“While they're all trying to evacuate to the lake, that's where I think a lot of these injuries happened,” said Rosamond. “It's a panic. It's chaos.”  

Rosamond finally managed to land his Chinook helicopter on a concrete boat launch, and his team began loading the most injured first.

"Some of the people have been burned pretty badly. We're talking like skin coming off of the body,” he said.  

As Rosamond navigated the overloaded helicopter through the smoke, the Creek Fire closed off his escape route. 

“I'm watching our exit path become obscured by the smoke as things are changing," he said. "What was clear, you know, just a couple minutes ago ended up being completely obscured and we had to take a different route in order to get out.” 

Evacuees from Mammoth Pools are flown to safety on a California Army National Guard Chinook helicopter, Sept. 5, 2020, after the Creek Fire left them stranded. (Courtesy: California Army National Guard)

So why did this wildfire spread so quickly?

The answer may have to do with what happened here years before the Creek Fire ever ignited.

Dr. Chad Hanson, a forest and fire ecologist, believes the speed of the fire was driven not only by hot, dry, windy conditions - but also by  a U.S. Forest Service practice called post-fire logging, which means removing burned trees after a wildfire to reduce fuel during future fires.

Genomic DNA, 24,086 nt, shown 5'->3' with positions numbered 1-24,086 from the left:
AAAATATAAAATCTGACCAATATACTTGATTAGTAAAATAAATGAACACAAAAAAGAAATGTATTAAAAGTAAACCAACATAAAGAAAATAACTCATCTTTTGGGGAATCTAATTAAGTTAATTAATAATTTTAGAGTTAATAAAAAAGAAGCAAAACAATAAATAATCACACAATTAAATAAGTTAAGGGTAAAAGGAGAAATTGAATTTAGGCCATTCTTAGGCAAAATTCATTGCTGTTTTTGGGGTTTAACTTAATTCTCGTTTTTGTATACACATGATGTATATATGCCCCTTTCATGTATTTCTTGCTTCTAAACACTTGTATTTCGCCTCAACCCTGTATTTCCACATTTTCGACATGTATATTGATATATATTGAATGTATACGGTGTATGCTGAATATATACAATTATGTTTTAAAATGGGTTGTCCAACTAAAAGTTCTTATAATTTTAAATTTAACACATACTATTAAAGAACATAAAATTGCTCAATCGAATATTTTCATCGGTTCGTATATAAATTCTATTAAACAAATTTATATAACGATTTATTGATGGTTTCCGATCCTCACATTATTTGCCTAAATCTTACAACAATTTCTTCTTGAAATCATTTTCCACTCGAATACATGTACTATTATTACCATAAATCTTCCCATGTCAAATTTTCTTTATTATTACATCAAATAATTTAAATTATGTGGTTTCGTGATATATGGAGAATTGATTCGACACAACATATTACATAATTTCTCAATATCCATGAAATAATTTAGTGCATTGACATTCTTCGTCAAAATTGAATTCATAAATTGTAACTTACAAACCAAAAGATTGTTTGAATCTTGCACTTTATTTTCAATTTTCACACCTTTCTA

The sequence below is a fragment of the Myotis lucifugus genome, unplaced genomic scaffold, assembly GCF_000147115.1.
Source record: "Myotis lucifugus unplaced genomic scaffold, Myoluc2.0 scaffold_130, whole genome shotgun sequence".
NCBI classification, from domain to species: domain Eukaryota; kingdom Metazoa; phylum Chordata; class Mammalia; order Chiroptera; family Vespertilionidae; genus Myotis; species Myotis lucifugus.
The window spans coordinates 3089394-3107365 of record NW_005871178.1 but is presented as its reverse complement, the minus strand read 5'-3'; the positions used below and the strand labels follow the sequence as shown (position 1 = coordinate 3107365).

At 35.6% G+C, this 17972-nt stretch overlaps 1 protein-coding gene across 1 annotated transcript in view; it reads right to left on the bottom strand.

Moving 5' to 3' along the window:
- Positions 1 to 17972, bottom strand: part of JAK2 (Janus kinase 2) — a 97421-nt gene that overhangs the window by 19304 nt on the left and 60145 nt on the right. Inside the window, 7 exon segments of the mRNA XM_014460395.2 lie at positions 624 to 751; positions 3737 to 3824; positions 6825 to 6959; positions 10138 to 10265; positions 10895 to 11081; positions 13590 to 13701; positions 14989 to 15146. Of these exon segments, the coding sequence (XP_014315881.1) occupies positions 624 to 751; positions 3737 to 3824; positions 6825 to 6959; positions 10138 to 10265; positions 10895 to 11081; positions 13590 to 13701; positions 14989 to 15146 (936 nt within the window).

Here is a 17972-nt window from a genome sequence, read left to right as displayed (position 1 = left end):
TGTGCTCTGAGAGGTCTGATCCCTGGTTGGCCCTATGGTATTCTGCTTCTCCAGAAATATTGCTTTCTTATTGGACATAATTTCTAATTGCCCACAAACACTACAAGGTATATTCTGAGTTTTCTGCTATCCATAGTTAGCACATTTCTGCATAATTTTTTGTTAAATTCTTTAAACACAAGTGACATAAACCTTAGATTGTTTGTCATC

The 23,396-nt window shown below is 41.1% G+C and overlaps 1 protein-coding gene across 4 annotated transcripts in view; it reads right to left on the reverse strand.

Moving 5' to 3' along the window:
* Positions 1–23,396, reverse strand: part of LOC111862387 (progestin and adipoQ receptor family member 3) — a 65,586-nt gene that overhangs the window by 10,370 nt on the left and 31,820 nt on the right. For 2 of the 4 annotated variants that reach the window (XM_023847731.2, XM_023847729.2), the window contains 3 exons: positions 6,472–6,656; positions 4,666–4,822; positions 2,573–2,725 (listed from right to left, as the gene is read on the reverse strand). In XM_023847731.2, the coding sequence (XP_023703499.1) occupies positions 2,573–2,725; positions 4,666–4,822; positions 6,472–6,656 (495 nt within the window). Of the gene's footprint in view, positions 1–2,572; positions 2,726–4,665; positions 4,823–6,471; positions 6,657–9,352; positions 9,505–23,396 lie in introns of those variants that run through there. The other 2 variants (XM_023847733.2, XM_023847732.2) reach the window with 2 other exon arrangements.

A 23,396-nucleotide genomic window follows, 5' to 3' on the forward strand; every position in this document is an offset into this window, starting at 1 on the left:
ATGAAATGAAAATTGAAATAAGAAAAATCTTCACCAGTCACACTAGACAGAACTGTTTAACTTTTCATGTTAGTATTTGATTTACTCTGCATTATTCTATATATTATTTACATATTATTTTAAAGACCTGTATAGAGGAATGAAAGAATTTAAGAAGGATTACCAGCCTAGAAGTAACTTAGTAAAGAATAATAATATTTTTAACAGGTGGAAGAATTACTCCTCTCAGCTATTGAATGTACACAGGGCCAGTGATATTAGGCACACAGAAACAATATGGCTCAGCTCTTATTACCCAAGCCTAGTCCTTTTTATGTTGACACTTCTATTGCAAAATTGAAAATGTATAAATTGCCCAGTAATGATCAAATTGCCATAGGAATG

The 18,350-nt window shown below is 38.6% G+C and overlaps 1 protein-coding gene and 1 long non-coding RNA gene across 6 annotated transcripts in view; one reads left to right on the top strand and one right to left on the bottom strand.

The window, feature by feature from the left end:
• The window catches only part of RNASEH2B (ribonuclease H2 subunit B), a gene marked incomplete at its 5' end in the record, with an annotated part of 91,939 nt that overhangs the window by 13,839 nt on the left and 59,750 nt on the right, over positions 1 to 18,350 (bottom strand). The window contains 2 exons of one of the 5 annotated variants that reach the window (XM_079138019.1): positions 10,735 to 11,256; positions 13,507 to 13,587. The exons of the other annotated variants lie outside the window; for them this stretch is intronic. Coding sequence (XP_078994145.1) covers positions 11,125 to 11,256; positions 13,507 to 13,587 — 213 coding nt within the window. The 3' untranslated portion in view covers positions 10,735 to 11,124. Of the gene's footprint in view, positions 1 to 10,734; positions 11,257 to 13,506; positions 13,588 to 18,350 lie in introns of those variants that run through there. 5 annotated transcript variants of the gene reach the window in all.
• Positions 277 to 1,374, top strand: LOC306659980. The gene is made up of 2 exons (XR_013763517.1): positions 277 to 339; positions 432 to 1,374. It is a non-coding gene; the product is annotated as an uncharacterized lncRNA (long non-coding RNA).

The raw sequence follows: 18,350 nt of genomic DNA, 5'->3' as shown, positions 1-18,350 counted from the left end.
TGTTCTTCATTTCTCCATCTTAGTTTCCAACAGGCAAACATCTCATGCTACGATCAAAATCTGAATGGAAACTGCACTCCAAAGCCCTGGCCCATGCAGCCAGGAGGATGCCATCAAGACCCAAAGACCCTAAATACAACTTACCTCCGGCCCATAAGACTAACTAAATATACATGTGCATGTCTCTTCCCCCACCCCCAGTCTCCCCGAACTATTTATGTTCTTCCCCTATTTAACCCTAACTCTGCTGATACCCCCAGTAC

"A lot of people think about dead trees and downed logs, dead wood in the forest -- they think of it as fuel, and the science is telling us it's much more complex than that," said Dr. Chad Hanson, a forest and fire ecologist.

“If it wasn't for the logging ... the fire wouldn't have reached the reservoir as quickly,” said Hanson, who has been studying wildfires for more than two decades.  Hanson took the Investigative Unit on a tour of the Creek Fire and provided a first look at his new research that essentially blames the U.S. Forest Service for creating hazardous conditions that allowed the Creek Fire, and other fires across California, to burn faster and spread farther.  

Using the Forest Service’s own data – Hanson found where the Creek Fire burned most intensely.